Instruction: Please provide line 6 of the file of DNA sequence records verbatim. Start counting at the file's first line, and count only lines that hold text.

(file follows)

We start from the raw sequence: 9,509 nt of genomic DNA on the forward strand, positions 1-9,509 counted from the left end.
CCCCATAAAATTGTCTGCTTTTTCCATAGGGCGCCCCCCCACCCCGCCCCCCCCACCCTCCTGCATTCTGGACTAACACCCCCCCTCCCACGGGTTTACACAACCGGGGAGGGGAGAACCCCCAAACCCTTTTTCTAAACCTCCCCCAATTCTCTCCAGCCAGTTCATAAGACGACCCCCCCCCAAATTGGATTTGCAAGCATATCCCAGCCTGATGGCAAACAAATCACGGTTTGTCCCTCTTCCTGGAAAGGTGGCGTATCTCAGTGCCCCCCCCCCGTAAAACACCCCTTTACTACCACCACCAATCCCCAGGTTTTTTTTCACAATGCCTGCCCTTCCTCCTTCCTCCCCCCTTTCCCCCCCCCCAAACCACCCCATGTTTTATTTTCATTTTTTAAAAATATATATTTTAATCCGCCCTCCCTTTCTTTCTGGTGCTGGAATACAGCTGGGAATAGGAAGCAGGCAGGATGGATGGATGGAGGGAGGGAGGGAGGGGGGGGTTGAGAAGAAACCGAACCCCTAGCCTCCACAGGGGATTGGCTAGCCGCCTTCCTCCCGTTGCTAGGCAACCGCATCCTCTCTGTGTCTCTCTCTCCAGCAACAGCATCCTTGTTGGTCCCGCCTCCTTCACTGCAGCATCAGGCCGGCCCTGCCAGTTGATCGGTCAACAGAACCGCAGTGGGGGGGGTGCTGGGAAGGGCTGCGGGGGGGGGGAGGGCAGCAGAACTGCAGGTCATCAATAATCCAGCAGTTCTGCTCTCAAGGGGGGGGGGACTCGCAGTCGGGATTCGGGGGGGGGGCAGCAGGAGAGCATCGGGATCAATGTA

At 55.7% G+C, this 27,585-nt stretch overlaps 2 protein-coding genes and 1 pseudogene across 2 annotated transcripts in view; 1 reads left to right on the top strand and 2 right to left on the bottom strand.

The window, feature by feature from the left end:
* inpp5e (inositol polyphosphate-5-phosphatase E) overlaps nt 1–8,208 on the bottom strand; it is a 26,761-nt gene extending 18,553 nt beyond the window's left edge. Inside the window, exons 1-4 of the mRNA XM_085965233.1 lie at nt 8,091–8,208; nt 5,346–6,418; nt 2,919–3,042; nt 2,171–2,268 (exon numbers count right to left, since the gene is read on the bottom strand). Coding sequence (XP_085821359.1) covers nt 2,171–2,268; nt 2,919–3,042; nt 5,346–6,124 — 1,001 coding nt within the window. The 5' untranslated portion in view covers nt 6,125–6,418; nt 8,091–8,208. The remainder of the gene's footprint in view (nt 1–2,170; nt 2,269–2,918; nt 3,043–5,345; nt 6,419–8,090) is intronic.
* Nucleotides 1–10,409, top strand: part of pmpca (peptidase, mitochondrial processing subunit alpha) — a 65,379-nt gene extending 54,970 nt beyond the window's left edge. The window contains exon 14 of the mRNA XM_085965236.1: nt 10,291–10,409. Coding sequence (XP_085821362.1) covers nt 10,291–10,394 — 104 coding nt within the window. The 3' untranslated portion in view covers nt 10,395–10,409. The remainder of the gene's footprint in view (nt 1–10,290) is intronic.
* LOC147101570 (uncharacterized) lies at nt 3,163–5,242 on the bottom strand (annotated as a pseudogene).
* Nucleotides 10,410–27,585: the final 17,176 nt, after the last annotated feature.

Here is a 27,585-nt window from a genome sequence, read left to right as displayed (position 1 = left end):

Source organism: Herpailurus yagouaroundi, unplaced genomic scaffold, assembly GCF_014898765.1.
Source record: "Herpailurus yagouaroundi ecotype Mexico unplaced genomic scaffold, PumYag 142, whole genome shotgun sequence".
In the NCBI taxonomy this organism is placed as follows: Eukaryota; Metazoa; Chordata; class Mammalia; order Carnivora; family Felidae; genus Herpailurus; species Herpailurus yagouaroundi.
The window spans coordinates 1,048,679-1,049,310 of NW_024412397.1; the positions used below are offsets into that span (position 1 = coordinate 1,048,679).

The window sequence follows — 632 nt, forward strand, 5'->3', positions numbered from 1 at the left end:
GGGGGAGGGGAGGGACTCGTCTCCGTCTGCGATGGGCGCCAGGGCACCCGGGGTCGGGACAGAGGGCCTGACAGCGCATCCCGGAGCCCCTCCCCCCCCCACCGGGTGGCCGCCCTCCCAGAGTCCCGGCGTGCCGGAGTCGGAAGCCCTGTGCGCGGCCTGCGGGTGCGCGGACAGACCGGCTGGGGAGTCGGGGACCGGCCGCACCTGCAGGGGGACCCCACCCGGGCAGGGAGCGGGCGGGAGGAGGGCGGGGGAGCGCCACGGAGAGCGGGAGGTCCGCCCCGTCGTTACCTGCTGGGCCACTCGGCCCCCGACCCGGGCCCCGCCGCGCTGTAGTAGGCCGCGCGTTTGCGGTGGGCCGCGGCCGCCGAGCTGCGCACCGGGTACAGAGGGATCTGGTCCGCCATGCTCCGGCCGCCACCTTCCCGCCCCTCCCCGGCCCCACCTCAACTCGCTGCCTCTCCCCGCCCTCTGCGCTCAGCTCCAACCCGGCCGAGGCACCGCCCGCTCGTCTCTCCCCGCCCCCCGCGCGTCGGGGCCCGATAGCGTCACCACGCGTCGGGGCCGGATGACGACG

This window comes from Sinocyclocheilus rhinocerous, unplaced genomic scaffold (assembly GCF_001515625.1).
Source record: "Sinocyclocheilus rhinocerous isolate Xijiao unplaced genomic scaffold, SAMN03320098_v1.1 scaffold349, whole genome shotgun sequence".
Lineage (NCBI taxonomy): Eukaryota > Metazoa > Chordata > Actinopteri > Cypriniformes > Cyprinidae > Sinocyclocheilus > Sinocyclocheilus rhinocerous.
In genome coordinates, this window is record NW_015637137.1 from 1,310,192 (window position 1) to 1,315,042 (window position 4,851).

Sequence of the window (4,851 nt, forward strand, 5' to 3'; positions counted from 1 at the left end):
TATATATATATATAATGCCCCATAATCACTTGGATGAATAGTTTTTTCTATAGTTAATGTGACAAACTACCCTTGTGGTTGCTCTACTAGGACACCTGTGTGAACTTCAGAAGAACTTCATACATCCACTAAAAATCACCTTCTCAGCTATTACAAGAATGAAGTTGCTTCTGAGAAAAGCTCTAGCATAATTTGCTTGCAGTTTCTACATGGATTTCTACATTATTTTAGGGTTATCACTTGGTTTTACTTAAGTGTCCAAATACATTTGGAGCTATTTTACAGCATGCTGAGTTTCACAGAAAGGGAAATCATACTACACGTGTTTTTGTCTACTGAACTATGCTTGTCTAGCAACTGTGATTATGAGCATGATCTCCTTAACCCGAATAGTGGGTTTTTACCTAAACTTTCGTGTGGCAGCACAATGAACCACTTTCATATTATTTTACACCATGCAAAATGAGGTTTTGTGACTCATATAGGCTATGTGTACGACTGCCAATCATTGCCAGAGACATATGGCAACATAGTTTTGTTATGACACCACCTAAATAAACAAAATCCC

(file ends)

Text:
* Nucleotides 1–10,409, top strand: part of pmpca (peptidase, mitochondrial processing subunit alpha) — a 65,379-nt gene extending 54,970 nt beyond the window's left edge. The window contains exon 14 of the mRNA XM_085965236.1: nt 10,291–10,409. Coding sequence (XP_085821362.1) covers nt 10,291–10,394 — 104 coding nt within the window. The 3' untranslated portion in view covers nt 10,395–10,409. The remainder of the gene's footprint in view (nt 1–10,290) is intronic.